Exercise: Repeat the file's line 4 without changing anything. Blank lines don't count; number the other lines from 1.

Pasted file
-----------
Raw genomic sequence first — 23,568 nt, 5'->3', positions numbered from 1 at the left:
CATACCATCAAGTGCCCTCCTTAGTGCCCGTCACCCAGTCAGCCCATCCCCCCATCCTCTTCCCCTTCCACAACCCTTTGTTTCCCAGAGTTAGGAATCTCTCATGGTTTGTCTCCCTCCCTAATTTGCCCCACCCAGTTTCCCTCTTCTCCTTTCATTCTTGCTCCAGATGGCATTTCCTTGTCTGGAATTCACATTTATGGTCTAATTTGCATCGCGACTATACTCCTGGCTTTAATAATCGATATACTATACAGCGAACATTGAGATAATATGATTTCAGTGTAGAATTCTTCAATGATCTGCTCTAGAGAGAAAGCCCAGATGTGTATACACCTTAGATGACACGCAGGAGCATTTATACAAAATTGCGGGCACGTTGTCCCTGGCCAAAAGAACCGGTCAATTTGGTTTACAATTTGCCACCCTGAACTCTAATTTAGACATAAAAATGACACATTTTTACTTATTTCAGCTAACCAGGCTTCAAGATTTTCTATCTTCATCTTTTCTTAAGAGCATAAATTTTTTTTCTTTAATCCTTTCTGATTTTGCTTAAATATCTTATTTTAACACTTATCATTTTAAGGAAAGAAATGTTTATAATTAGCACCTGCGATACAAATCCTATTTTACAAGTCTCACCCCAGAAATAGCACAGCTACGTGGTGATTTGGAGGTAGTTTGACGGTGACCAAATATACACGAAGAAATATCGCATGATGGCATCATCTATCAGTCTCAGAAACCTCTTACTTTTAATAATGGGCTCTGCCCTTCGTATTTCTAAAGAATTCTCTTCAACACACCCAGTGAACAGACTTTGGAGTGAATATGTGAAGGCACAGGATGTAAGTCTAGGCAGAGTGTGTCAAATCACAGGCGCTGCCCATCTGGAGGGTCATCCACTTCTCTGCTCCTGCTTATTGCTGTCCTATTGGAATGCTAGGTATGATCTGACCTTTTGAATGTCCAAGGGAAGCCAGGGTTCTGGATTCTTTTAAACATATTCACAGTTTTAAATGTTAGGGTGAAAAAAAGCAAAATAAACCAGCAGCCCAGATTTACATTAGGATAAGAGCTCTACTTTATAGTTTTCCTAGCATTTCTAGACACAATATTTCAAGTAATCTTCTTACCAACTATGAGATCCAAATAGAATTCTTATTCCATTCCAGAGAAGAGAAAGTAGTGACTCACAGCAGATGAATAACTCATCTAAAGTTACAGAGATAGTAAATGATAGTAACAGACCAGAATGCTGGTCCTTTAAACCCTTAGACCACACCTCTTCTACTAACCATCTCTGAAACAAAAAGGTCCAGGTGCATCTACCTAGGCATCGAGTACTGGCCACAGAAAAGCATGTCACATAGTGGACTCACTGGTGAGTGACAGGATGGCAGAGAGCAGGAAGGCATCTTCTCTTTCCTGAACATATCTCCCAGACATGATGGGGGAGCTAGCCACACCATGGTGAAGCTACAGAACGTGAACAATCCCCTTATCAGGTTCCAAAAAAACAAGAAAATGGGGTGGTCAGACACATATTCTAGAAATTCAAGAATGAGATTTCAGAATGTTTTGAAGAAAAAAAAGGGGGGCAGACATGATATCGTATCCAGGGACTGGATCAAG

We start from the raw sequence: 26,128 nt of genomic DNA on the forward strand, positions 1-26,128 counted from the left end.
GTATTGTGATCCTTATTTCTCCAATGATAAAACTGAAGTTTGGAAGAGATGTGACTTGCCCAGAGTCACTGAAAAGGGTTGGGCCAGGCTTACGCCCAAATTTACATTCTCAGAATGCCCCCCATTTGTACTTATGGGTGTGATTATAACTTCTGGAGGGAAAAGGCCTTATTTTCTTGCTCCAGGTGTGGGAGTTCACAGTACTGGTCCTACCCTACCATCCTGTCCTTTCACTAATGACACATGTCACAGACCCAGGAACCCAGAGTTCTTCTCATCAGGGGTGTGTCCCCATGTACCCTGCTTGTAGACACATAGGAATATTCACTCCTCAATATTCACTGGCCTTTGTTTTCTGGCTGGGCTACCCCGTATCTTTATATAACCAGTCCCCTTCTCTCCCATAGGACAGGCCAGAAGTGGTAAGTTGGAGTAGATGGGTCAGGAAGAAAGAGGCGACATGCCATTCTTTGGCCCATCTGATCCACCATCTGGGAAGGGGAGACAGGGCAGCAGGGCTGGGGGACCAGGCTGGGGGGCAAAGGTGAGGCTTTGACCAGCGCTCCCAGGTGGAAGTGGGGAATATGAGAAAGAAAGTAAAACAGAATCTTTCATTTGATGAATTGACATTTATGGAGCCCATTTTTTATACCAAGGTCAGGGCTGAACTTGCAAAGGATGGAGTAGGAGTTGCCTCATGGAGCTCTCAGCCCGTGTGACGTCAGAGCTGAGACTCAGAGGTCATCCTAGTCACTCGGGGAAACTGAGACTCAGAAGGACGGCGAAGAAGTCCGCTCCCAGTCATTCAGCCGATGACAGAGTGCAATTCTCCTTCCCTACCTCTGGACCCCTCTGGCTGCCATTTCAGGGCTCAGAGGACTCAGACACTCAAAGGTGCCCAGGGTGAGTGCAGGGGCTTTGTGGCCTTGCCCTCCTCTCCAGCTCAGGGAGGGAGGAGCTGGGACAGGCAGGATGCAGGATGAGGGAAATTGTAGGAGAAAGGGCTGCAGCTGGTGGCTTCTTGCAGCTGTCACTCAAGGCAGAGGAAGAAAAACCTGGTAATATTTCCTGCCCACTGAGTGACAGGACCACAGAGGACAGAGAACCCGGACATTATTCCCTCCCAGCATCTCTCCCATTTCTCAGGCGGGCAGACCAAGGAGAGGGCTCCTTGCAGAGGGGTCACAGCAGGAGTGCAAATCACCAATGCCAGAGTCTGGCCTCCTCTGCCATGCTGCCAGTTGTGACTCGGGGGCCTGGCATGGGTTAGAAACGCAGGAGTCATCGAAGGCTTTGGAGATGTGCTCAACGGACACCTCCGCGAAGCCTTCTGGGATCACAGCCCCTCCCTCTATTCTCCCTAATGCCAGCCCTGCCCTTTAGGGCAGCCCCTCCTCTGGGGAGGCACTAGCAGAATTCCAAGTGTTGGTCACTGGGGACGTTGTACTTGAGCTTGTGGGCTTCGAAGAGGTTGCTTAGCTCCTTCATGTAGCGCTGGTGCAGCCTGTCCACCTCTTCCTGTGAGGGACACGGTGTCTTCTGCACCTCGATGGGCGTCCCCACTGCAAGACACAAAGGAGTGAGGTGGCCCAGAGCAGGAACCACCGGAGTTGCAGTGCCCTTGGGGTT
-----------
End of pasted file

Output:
GTATTGTGATCCTTATTTCTCCAATGATAAAACTGAAGTTTGGAAGAGATGTGACTTGCCCAGAGTCACTGAAAAGGGTTGGGCCAGGCTTACGCCCAAATTTACATTCTCAGAATGCCCCCCATTTGTACTTATGGGTGTGATTATAACTTCTGGAGGGAAAAGGCCTTATTTTCTTGCTCCAGGTGTGGGAGTTCACAGTACTGGTCCTACCCTACCATCCTGTCCTTTCACTAATGACACATGTCACAGACCCAGGAACCCAGAGTTCTTCTCATCAGGGGTGTGTCCCCATGTACCCTGCTTGTAGACACATAGGAATATTCACTCCTCAATATTCACTGGCCTTTGTTTTCTGGCTGGGCTACCCCGTATCTTTATATAACCAGTCCCCTTCTCTCCCATAGGACAGGCCAGAAGTGGTAAGTTGGAGTAGATGGGTCAGGAAGAAAGAGGCGACATGCCATTCTTTGGCCCATCTGATCCACCATCTGGGAAGGGGAGACAGGGCAGCAGGGCTGGGGGACCAGGCTGGGGGGCAAAGGTGAGGCTTTGACCAGCGCTCCCAGGTGGAAGTGGGGAATATGAGAAAGAAAGTAAAACAGAATCTTTCATTTGATGAATTGACATTTATGGAGCCCATTTTTTATACCAAGGTCAGGGCTGAACTTGCAAAGGATGGAGTAGGAGTTGCCTCATGGAGCTCTCAGCCCGTGTGACGTCAGAGCTGAGACTCAGAGGTCATCCTAGTCACTCGGGGAAACTGAGACTCAGAAGGACGGCGAAGAAGTCCGCTCCCAGTCATTCAGCCGATGACAGAGTGCAATTCTCCTTCCCTACCTCTGGACCCCTCTGGCTGCCATTTCAGGGCTCAGAGGACTCAGACACTCAAAGGTGCCCAGGGTGAGTGCAGGGGCTTTGTGGCCTTGCCCTCCTCTCCAGCTCAGGGAGGGAGGAGCTGGGACAGGCAGGATGCAGGATGAGGGAAATTGTAGGAGAAAGGGCTGCAGCTGGTGGCTTCTTGCAGCTGTCACTCAAGGCAGAGGAAGAAAAACCTGGTAATATTTCCTGCCCACTGAGTGACAGGACCACAGAGGACAGAGAACCCGGACATTATTCCCTCCCAGCATCTCTCCCATTTCTCAGGCGGGCAGACCAAGGAGAGGGCTCCTTGCAGAGGGGTCACAGCAGGAGTGCAAATCACCAATGCCAGAGTCTGGCCTCCTCTGCCATGCTGCCAGTTGTGACTCGGGGGCCTGGCATGGGTTAGAAACGCAGGAGTCATCGAAGGCTTTGGAGATGTGCTCAACGGACACCTCCGCGAAGCCTTCTGGGATCACAGCCCCTCCCTCTATTCTCCCTAATGCCAGCCCTGCCCTTTAGGGCAGCCCCTCCTCTGGGGAGGCACTAGCAGAATTCCAAGTGTTGGTCACTGGGGACGTTGTACTTGAGCTTGTGGGCTTCGAAGAGGTTGCTTAGCTCCTTCATGTAGCGCTGGTGCAGCCTGTCCACCTCTTCCTGTGAGGGACACGGTGTCTTCTGCACCTCGATGGGCGTCCCCACTGCAAGACACAAAGGAGTGAGGTGGCCCAGAGCAGGAACCACCGGAGTTGCAGTGCCCTTGGGGTT